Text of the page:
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Royal Air Force

Choose from 471 pictures in our RAF collection for your Wall Art or Photo Gift. Popular choices include Framed Prints, Canvas Prints, Posters and Jigsaw Puzzles. All professionally made for quick delivery.


Featured RAF Print

RAF Chinook Carrying Army Land Rover

A Royal Air Force Chinook helicopter is pictured carrying an Army Land Rover as part of Exercise Wessex Thunder.
RAF Chinooks from RAF Odiham taking part in Exercise Wessex Thunder (Ex WT) on Salisbury Plain. Ex WT saw 2nd Battalion The Parachute Regiment (2 PARA) working with the Omani Western Frontier Regiment from the Royal Omani Army over a 2 week lonf exercise which concluded in a co-ordinated attack on the urban warfare training facility at Copehill Down. 2 PARA launched the initial assault with the Omani troops arriving by two Chinook's to reinforce the paras and complete the capture of the village.
The Chinook's also moved vehicles around the plain as underslung loads.
Royal Air Force Odiham is situated in North Hampshire, 46 Miles south west of London . The nearest large town is Basingstoke, 7 miles to the West. The working population of the Station is about 2, 000, of which around 100 are civilians.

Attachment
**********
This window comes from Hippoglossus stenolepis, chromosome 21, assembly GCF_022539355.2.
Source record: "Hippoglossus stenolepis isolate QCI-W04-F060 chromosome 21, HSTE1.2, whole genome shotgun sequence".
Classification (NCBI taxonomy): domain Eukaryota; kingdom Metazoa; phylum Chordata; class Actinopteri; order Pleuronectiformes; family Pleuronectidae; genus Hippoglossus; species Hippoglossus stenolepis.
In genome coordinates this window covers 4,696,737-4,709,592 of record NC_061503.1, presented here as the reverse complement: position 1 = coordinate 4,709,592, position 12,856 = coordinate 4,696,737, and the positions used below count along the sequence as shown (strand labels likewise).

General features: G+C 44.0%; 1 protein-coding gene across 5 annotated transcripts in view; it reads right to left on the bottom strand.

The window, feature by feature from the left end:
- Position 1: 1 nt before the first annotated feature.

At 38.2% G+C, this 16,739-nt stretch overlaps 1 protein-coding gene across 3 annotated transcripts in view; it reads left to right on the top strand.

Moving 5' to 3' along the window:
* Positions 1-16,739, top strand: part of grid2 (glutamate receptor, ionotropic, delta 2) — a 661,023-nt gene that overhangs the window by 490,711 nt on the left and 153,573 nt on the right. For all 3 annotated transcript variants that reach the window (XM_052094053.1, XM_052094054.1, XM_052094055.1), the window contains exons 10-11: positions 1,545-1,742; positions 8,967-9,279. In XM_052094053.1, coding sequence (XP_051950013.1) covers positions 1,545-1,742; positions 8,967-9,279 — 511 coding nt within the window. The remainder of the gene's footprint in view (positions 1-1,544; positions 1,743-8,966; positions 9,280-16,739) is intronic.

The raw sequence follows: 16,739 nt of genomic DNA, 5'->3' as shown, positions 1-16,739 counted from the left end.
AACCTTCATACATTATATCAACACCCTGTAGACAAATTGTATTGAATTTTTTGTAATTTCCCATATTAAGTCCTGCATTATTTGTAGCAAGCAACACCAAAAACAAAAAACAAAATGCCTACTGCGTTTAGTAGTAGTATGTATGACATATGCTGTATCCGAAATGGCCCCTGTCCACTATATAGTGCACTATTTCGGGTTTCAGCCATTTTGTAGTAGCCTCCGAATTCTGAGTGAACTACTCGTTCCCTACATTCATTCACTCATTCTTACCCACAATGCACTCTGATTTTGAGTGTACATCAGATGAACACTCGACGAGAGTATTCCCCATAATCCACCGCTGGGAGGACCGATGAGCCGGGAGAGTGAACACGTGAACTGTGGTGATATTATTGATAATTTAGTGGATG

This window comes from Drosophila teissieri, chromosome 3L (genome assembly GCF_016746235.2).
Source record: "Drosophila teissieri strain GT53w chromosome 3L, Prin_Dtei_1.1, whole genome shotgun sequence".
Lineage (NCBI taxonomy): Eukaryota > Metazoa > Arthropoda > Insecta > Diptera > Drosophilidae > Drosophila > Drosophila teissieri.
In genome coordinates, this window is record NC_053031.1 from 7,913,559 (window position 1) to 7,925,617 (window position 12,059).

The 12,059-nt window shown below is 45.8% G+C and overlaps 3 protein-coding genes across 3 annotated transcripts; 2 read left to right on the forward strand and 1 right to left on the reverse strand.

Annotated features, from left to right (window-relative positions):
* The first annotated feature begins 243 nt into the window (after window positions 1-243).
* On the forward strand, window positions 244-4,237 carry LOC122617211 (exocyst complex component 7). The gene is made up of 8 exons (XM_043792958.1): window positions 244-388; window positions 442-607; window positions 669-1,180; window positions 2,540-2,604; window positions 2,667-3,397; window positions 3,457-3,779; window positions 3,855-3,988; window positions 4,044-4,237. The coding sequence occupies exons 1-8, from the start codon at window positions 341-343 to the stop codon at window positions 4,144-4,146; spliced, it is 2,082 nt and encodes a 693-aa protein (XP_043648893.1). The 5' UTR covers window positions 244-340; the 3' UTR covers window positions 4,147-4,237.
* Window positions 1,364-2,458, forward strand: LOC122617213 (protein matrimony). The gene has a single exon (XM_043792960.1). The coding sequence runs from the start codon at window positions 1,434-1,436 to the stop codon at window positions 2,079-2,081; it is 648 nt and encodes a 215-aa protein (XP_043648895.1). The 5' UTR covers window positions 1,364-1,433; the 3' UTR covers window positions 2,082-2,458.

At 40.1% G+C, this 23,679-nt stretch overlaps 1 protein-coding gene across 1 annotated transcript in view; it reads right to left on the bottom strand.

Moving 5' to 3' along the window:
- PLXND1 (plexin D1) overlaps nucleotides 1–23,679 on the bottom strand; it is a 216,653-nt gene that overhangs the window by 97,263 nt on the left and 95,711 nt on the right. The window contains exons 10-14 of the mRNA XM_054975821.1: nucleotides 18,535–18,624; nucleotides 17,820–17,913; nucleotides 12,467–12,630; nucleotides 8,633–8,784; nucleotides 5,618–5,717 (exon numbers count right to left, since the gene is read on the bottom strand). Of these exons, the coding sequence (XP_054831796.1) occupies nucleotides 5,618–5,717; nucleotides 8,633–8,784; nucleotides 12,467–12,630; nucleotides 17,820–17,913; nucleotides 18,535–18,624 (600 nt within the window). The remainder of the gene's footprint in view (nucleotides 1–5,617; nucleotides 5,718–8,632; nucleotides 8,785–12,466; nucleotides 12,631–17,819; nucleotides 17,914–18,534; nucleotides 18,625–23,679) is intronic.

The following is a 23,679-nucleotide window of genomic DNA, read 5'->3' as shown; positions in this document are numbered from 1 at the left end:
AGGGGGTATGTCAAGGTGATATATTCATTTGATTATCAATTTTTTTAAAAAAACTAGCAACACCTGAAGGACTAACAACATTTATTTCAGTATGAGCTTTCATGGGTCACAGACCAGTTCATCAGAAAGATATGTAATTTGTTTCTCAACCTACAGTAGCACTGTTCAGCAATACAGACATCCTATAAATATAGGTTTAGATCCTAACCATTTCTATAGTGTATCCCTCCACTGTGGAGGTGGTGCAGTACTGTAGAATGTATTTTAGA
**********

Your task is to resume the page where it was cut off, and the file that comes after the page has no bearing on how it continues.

Royal Air Force Odiham operates three Support Helicopter (SH) squadrons and one Army Air Corps (AAC) Lynx squadron. A conversion flight is incorporated in one of SH squadrons. The flying units are supported by Forward Support Wing, which provides 2nd line aircraft, equipment engineering and logistics support, and by Base Support Wing, which manages the Station infrastructure, finance, welfare and other support tasks. Ops Wing is responsible for co-ordinating all aspects of operational and logistic output and also manages the airfield services.
Nos 7, 18 (B) and 27 squadrons, equipped with the Chinook HC2, HC2A and HC3 and No 657 Squadron (AAC) with its Lynx AH7s, operate in support of NATO and UK interests worldwide, providing direct support to the Army. No 18 (B) Squadron additionally operates a training flight to convert pilots and crewmen to fly the Chinook. The Joint Helicopter Support Squadron is also based at Royal Air Force Odiham and deploys with the squadrons to provide specialist underslung load support and landing site management in

© Crown Copyright

Featured RAF Print

RAF Typhoon Display Team Jet for 2014

The newly painted tail of the RAF Typhoon Display jet, from 29 Reserve (R) Squadron (Sqn) is flown for the first time and accompanied by a Typhoon in the original design.
29(R) Sqn are based at Royal Air Force (RAF) Coningsby in Lincolnshire and their prim, ary role is to provide support to air operations and train new pilots on the Eurofighter Typhoon airframe. They are also home to the Eurofighter Typhoon Display Team, with pilot Flight Lieutenant (Flt Lt) Noel Rees piloting the display and supported by squadron engineers and other station personnel.
The tail was designed by Adam Johnson of Adam Johnson Concepts and painted by Serco contractors based at RAF Coningsby. It took 4 days to complete and contains the squadrons eblem, the buzzard and it's famous XXX.